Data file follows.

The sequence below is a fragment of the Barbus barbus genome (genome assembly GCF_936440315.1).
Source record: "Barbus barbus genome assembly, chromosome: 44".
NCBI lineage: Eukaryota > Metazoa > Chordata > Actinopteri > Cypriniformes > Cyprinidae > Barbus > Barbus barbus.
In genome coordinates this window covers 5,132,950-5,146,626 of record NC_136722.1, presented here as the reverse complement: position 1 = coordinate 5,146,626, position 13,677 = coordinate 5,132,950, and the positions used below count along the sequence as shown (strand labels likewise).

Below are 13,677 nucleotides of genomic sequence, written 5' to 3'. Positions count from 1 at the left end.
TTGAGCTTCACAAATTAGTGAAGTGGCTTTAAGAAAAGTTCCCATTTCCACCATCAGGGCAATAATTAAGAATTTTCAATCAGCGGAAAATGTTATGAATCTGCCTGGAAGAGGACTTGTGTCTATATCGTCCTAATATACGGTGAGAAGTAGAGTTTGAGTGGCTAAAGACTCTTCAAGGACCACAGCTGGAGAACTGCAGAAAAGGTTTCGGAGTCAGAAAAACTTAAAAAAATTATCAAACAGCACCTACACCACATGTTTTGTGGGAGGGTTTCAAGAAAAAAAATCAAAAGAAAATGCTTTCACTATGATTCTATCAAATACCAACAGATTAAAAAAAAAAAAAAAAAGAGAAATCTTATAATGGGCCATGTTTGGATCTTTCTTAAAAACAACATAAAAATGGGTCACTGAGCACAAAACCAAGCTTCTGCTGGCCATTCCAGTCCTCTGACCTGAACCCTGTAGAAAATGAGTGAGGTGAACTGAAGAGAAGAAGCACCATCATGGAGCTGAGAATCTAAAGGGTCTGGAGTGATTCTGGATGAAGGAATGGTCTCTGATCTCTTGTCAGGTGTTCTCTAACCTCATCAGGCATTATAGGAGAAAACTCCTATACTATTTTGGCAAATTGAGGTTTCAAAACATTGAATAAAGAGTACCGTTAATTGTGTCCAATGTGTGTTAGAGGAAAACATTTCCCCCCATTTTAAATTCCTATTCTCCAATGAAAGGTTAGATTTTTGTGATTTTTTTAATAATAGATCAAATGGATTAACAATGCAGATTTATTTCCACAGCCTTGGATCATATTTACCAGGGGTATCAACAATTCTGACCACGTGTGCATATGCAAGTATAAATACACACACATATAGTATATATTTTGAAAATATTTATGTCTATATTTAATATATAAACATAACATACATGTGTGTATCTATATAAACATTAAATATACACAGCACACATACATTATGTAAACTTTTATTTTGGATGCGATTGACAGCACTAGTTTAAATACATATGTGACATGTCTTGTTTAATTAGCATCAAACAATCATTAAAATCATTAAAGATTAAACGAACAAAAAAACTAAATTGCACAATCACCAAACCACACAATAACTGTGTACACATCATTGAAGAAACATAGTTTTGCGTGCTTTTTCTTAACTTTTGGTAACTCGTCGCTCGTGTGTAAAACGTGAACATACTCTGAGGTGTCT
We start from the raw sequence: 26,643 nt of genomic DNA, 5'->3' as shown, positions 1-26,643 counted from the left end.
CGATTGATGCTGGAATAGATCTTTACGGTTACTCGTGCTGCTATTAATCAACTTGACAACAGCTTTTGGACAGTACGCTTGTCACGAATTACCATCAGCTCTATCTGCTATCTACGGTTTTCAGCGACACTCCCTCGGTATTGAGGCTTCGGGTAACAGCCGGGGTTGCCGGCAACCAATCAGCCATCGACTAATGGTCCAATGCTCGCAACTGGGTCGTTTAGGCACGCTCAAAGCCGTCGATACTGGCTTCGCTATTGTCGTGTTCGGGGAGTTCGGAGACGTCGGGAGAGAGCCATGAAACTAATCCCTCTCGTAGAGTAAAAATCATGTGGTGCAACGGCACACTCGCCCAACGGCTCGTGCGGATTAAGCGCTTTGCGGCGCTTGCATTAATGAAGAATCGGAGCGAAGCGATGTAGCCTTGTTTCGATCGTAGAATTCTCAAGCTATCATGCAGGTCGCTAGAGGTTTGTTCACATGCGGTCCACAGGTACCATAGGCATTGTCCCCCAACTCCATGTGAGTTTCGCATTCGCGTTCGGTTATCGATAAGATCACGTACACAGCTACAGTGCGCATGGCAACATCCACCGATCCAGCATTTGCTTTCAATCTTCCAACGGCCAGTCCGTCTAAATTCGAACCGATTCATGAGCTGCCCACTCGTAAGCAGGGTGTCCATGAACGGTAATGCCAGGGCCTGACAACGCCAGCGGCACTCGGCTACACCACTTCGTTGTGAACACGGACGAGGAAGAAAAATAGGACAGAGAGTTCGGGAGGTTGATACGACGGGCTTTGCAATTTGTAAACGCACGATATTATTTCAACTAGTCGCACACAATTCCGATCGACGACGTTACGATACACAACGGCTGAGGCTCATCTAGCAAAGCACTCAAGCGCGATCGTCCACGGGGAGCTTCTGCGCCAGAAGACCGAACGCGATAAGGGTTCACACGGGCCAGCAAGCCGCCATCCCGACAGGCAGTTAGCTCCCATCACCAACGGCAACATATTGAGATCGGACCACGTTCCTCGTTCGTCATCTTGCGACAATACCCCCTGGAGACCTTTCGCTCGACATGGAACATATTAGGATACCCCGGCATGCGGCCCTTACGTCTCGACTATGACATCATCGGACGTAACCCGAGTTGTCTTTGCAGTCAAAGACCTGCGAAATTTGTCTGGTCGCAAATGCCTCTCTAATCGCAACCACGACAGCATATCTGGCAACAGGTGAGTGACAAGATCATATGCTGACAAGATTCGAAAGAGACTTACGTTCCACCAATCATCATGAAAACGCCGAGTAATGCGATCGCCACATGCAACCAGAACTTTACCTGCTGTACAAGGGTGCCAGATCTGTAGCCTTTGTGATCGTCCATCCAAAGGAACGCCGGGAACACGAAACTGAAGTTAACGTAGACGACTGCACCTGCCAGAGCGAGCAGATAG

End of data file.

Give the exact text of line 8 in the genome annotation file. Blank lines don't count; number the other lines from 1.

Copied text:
CGATTGATGCTGGAATAGATCTTTACGGTTACTCGTGCTGCTATTAATCAACTTGACAACAGCTTTTGGACAGTACGCTTGTCACGAATTACCATCAGCTCTATCTGCTATCTACGGTTTTCAGCGACACTCCCTCGGTATTGAGGCTTCGGGTAACAGCCGGGGTTGCCGGCAACCAATCAGCCATCGACTAATGGTCCAATGCTCGCAACTGGGTCGTTTAGGCACGCTCAAAGCCGTCGATACTGGCTTCGCTATTGTCGTGTTCGGGGAGTTCGGAGACGTCGGGAGAGAGCCATGAAACTAATCCCTCTCGTAGAGTAAAAATCATGTGGTGCAACGGCACACTCGCCCAACGGCTCGTGCGGATTAAGCGCTTTGCGGCGCTTGCATTAATGAAGAATCGGAGCGAAGCGATGTAGCCTTGTTTCGATCGTAGAATTCTCAAGCTATCATGCAGGTCGCTAGAGGTTTGTTCACATGCGGTCCACAGGTACCATAGGCATTGTCCCCCAACTCCATGTGAGTTTCGCATTCGCGTTCGGTTATCGATAAGATCACGTACACAGCTACAGTGCGCATGGCAACATCCACCGATCCAGCATTTGCTTTCAATCTTCCAACGGCCAGTCCGTCTAAATTCGAACCGATTCATGAGCTGCCCACTCGTAAGCAGGGTGTCCATGAACGGTAATGCCAGGGCCTGACAACGCCAGCGGCACTCGGCTACACCACTTCGTTGTGAACACGGACGAGGAAGAAAAATAGGACAGAGAGTTCGGGAGGTTGATACGACGGGCTTTGCAATTTGTAAACGCACGATATTATTTCAACTAGTCGCACACAATTCCGATCGACGACGTTACGATACACAACGGCTGAGGCTCATCTAGCAAAGCACTCAAGCGCGATCGTCCACGGGGAGCTTCTGCGCCAGAAGACCGAACGCGATAAGGGTTCACACGGGCCAGCAAGCCGCCATCCCGACAGGCAGTTAGCTCCCATCACCAACGGCAACATATTGAGATCGGACCACGTTCCTCGTTCGTCATCTTGCGACAATACCCCCTGGAGACCTTTCGCTCGACATGGAACATATTAGGATACCCCGGCATGCGGCCCTTACGTCTCGACTATGACATCATCGGACGTAACCCGAGTTGTCTTTGCAGTCAAAGACCTGCGAAATTTGTCTGGTCGCAAATGCCTCTCTAATCGCAACCACGACAGCATATCTGGCAACAGGTGAGTGACAAGATCATATGCTGACAAGATTCGAAAGAGACTTACGTTCCACCAATCATCATGAAAACGCCGAGTAATGCGATCGCCACATGCAACCAGAACTTTACCTGCTGTACAAGGGTGCCAGATCTGTAGCCTTTGTGATCGTCCATCCAAAGGAACGCCGGGAACACGAAACTGAAGTTAACGTAGACGACTGCACCTGCCAGAGCGAGCAGATAG